Staphylococcus aureus are pathogenic gram-positive cocci that can colonize mainly nares, but also armpits, groin, gastrointestinal tract, skin and vagina. It is the major cause of severe and simple skin infections, but also causes osteomelite, bacteremia, sepsis, impetigo, carbuncle, toxic shock syndrome. Among Staphylococcus species, S. aureus has the greater potential for drug resistance being of particular importance the methicillin resistant strains and other beta-lactam antibiotics, methicillin-resistant Staphylococcus aureus (MRSA), and the emergence of vancomycin resistance levels (h-VISA, VISA, VRSA ), the main drug for the treatment of MRSA. Besides these lineages, others are found resistant to several different drugs. In order to predict the possible failure of therapy, it is important to determine the susceptibility profile of these organisms. Strains of MRSA become resistant to methicillin due to the presence of the mecA gene contained in the genetic element called SCCmec-cassette chromosome of Staphylococcus. Currently, there are eleven known types of SCCmec, with their respective subtypes what makes important to study the type of SCCmec present in each strain. The SCCmec type IV of this element was related in the literature with toxin production Panton-Valentine Leukocidin (PVL), which may cause deterioration during the infections caused by this pathogen. This project aims to study MRSA isolated from colonization of HIV-positive patients and from nurses who work with these patients in a hospital in Ribeirão Preto-SP. The objectives are: to define the susceptibility profile with drugs in use in Brazil, to investigate whether these samples present genes for PVL toxin, characterization of their SCCmec elements, to type the samples by pulsed field gel electrophoresis (PFGE) and each pulsetype by multilocus sequencing typing (MLST). It is possible to trace the evolutive profile of these strains and to compare with others already described. Studies like this can provide information such as the spread of some strains between the groups and it can generate subsidies to initiate stricter infection control. This can contribute to the reduction of hospital-acquired infections, reducing the patients length of stay and, consequently, the cost of these to the hospital. Besides, there is not enough data regarding the strains that colonize HIV-positive patients in the literature, becoming a very specific group to be studied.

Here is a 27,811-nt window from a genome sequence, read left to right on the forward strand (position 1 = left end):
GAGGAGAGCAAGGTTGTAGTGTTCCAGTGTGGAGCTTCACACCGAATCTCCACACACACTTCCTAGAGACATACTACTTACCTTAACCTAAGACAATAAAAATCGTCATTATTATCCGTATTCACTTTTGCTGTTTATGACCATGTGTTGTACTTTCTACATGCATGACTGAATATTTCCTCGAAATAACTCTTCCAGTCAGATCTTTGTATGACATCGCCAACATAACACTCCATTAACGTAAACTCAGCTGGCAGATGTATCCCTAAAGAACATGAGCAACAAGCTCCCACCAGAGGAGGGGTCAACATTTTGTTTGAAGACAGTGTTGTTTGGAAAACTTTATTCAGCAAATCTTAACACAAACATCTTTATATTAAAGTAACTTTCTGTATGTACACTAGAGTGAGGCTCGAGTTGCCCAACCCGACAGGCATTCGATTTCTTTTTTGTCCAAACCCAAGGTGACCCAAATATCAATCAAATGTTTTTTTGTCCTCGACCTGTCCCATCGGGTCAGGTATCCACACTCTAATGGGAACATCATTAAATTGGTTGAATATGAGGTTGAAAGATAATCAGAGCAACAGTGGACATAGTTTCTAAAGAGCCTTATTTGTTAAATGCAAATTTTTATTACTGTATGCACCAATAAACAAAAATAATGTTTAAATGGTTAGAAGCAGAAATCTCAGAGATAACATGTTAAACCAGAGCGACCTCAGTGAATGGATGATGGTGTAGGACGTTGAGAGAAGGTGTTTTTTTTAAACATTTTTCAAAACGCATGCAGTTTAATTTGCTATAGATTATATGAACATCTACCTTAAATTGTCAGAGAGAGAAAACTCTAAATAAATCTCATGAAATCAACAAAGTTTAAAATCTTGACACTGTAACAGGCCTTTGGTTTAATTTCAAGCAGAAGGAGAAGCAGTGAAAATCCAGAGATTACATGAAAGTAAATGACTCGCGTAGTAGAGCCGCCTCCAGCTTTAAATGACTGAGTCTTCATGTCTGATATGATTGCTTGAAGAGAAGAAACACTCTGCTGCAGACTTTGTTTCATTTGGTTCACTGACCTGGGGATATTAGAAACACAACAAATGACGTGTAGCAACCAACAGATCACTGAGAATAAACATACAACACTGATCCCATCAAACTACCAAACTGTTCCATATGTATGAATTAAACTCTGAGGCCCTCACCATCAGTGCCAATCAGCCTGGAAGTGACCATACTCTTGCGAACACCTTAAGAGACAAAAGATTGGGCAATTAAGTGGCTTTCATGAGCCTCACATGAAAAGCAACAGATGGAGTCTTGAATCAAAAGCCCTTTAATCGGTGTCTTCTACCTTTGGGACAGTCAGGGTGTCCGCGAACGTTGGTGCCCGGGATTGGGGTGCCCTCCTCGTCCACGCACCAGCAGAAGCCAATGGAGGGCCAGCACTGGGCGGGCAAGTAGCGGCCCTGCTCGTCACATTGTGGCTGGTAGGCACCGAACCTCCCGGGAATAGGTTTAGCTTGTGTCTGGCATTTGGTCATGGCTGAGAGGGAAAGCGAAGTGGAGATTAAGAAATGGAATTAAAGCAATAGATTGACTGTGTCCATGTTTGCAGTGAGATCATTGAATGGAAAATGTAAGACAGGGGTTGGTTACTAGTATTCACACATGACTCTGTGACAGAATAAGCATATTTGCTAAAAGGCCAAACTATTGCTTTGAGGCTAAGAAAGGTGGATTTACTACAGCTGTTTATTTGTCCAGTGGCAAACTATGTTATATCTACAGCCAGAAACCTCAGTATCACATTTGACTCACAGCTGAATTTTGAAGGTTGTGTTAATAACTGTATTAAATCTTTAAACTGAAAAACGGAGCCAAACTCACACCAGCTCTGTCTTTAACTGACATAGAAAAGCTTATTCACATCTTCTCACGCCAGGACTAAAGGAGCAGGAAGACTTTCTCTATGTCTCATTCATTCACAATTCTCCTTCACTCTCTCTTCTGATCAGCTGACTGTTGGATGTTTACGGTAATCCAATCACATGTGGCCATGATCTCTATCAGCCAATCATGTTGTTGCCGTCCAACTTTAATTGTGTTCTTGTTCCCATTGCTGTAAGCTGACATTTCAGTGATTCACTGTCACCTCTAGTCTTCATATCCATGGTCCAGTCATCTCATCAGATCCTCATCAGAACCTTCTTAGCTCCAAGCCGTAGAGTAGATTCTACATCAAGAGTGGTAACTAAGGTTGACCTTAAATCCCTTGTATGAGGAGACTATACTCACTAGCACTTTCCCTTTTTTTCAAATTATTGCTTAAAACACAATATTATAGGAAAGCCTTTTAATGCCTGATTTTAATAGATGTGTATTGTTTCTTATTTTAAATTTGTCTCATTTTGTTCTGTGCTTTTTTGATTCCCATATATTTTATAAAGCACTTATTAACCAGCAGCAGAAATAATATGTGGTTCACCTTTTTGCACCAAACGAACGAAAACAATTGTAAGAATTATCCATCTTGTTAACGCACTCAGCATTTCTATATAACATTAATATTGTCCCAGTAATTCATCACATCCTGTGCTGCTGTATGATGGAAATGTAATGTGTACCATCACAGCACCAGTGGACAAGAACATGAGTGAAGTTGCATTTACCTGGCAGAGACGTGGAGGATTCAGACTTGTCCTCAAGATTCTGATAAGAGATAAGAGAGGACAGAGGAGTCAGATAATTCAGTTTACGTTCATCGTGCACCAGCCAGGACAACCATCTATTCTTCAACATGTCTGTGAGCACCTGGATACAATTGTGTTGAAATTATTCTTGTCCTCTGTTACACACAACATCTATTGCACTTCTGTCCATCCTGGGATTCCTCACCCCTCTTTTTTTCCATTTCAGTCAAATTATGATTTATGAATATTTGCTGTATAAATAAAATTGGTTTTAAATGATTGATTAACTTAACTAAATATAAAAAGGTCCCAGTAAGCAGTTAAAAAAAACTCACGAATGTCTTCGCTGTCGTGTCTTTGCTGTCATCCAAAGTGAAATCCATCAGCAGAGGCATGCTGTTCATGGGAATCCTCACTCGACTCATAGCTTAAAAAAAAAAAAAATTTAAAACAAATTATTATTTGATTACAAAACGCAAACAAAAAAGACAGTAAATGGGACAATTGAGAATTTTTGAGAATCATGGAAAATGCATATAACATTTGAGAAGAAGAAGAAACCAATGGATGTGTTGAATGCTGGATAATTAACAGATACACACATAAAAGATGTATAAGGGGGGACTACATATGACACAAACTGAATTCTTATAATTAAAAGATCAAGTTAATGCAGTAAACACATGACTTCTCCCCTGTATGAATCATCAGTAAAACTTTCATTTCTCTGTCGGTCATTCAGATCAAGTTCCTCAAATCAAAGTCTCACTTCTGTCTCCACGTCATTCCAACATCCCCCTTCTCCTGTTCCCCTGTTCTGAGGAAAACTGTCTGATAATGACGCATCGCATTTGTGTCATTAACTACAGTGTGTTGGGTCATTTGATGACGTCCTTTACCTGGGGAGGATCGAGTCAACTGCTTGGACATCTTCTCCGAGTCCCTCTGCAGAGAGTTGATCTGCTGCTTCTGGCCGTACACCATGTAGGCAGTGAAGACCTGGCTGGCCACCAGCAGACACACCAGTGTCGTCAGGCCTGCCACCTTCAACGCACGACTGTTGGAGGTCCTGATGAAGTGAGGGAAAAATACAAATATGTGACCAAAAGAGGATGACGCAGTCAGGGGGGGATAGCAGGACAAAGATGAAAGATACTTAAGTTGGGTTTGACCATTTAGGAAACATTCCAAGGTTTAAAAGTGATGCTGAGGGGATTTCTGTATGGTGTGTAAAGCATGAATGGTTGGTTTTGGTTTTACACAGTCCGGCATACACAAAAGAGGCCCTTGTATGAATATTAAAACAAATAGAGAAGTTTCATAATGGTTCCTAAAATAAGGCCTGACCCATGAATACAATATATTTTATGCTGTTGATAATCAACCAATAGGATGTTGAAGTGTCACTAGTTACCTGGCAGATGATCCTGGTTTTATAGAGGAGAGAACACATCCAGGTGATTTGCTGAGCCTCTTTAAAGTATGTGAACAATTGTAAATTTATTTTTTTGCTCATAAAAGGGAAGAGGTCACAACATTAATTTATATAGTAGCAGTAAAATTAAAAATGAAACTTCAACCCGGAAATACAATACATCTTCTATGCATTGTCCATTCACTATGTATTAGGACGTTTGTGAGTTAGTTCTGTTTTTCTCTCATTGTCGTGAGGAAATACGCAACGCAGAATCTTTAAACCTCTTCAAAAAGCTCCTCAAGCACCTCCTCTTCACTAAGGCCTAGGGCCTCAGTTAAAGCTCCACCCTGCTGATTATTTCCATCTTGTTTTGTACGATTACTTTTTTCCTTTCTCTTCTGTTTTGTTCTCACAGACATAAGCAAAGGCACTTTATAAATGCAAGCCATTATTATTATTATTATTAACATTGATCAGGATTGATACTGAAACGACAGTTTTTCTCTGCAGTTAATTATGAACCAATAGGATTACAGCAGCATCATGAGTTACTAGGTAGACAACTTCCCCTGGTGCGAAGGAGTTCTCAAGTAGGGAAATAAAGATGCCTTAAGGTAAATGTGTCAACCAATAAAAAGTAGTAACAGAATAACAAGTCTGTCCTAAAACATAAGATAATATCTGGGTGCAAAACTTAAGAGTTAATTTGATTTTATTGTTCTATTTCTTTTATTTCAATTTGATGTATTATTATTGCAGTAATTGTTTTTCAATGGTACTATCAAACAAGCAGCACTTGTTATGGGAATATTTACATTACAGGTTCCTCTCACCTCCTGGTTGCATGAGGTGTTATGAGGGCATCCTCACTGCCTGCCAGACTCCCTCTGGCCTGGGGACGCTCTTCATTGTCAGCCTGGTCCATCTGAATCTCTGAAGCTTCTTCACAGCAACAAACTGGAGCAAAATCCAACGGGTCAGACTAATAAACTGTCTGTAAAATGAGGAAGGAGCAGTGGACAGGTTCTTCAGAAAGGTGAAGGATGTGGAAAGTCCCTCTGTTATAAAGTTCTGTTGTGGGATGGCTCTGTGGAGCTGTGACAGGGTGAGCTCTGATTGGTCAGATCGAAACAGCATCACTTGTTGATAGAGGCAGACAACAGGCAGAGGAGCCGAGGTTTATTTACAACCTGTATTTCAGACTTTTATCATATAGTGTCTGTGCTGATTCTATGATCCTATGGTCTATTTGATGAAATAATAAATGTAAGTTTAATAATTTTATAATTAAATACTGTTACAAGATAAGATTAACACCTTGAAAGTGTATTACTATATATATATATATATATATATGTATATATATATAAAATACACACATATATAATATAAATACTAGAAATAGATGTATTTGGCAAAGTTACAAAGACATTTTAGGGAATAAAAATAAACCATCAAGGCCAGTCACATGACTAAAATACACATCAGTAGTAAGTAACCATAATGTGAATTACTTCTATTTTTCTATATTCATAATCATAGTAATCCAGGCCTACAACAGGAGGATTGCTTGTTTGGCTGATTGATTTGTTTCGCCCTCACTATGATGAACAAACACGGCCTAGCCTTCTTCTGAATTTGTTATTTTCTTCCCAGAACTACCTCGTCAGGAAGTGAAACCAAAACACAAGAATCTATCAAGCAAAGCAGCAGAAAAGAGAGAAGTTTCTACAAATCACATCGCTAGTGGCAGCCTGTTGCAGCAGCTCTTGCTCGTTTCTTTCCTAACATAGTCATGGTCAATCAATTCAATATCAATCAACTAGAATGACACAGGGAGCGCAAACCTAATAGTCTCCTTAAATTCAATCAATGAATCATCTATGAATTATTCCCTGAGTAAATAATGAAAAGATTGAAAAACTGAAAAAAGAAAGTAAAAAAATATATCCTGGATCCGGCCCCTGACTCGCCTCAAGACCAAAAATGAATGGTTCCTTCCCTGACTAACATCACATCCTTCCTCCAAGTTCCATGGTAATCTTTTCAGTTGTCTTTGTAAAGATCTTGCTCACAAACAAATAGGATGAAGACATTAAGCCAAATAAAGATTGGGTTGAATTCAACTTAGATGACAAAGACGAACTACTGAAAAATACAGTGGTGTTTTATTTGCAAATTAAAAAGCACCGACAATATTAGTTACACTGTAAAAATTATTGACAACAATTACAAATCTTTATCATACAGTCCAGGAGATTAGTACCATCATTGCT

News published in Agência FAPESP Newsletter about the scholarship: